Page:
The French military reportedly overnight launched another offensive on the de facto ISIS capital of Raqqa, Syria, targeting a command and training center, according to the military’s chief of defense staff.
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Sixteen bombs were used in the operation, and the military said both targets were "hit and destroyed simultaneously,” according to Agence France-Presse.
A statement from the French Military read, "The airstrikes consisted of 10 jets, which left bases in Jordan and the Arabian Golf, heading to Syria. Conducted in coordination with the coalition.”
French President Francois Hollande, who has said his country is "at war with ISIS," announced Monday that he would seek to extend France’s state of emergency by three months, calling for stricter border control, heightened security measures and the power to strip the citizenship of convicted French terrorists with dual nationality.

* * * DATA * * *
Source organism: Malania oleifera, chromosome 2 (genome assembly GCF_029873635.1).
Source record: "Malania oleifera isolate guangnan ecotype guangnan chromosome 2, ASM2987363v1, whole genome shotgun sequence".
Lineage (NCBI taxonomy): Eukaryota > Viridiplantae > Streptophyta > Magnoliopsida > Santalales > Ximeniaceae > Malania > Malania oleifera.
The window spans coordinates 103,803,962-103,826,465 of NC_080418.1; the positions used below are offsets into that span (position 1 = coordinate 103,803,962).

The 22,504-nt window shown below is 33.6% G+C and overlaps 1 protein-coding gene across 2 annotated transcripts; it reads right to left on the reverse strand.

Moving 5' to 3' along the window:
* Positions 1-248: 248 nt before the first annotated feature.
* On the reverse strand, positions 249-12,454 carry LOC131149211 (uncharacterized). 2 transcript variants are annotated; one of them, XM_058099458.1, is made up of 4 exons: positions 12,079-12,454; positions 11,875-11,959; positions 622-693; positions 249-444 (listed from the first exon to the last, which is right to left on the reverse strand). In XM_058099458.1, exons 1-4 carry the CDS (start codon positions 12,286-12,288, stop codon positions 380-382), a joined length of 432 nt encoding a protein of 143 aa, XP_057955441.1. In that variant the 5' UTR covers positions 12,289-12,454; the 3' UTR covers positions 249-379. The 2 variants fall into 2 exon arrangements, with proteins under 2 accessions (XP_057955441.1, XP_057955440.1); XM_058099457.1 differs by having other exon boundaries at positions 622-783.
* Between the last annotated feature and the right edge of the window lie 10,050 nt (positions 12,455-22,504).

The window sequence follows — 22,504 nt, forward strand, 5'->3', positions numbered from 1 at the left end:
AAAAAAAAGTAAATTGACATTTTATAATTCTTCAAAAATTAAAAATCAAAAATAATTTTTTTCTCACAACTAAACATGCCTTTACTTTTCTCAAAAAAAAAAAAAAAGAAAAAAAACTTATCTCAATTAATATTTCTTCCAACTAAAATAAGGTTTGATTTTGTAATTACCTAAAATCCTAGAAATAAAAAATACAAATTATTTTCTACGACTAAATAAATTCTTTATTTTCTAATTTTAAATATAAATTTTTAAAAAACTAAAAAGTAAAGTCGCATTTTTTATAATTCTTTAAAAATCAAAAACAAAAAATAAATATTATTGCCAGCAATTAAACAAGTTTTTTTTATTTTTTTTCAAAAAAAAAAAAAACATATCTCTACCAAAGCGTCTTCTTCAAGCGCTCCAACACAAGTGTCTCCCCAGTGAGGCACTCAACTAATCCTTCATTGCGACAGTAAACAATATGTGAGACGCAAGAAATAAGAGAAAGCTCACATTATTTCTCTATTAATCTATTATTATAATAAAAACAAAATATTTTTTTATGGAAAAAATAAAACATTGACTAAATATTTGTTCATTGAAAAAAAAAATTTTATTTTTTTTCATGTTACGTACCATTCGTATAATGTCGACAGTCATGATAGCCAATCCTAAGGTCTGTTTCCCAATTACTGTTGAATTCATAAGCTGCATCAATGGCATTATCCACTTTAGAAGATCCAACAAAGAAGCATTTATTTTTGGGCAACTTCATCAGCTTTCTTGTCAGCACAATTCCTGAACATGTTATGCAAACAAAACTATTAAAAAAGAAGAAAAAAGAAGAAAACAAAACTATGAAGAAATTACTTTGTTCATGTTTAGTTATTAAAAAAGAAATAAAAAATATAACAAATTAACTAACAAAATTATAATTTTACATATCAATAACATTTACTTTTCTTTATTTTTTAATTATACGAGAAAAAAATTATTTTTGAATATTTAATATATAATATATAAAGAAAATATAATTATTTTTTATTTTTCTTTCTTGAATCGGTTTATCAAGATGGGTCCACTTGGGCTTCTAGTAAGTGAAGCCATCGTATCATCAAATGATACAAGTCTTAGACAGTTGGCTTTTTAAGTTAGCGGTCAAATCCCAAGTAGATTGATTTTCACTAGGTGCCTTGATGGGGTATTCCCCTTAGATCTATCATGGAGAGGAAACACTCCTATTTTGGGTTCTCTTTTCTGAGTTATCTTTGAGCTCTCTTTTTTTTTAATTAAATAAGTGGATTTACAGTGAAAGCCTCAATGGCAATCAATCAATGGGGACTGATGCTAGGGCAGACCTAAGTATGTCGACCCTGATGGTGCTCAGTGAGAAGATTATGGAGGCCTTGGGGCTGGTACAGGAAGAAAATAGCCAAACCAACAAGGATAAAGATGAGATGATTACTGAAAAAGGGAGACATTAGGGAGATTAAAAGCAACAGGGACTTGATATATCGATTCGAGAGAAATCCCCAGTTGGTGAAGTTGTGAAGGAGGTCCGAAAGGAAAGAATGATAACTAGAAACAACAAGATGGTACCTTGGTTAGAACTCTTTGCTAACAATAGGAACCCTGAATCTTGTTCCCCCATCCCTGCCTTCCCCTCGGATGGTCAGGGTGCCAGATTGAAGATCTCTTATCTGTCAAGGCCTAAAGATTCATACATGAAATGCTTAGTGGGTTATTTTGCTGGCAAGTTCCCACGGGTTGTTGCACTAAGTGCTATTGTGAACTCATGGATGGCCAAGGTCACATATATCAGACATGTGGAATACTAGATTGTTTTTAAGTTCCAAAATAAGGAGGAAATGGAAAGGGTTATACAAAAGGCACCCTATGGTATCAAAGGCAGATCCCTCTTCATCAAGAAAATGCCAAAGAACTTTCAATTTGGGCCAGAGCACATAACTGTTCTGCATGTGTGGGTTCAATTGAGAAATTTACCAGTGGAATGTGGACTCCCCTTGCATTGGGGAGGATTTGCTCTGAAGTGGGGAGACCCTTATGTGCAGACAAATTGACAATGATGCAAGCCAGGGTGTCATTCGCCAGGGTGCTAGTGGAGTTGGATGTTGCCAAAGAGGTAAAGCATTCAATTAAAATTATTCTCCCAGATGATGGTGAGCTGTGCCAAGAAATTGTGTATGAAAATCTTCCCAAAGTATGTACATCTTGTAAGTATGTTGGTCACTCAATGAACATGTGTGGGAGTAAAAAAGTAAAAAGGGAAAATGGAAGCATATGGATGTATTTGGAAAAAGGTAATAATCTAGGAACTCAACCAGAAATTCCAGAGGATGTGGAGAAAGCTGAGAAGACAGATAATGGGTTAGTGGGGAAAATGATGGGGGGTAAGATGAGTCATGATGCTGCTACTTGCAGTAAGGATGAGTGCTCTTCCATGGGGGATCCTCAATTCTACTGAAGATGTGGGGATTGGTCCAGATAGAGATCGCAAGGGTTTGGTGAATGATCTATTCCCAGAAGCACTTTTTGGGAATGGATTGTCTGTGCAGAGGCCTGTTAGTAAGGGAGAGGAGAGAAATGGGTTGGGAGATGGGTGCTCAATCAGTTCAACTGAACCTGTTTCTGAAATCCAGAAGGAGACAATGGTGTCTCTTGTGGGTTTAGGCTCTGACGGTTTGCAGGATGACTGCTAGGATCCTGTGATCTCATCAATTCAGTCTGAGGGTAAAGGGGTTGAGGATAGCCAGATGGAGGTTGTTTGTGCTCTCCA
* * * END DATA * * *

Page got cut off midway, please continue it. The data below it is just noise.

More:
Hollande said a bill to extend the state of emergency would be presented to Parliament Wednesday. He also suggested there may be need to change the French constitution to incorporate notions of "state of emergency" and "state of siege."
Hollande spoke earlier Monday of the initial strikes on Raqqa carried out Sunday, thanking the United States for its assistance, while also noting that a French aircraft carrier was en route to the Eastern Mediterranean, where it will arrive in mid-December.
The carrier "will triple our capabilities," Hollande said.
Its deployment was already planned before the attacks Friday that left 129 dead and hundreds wounded.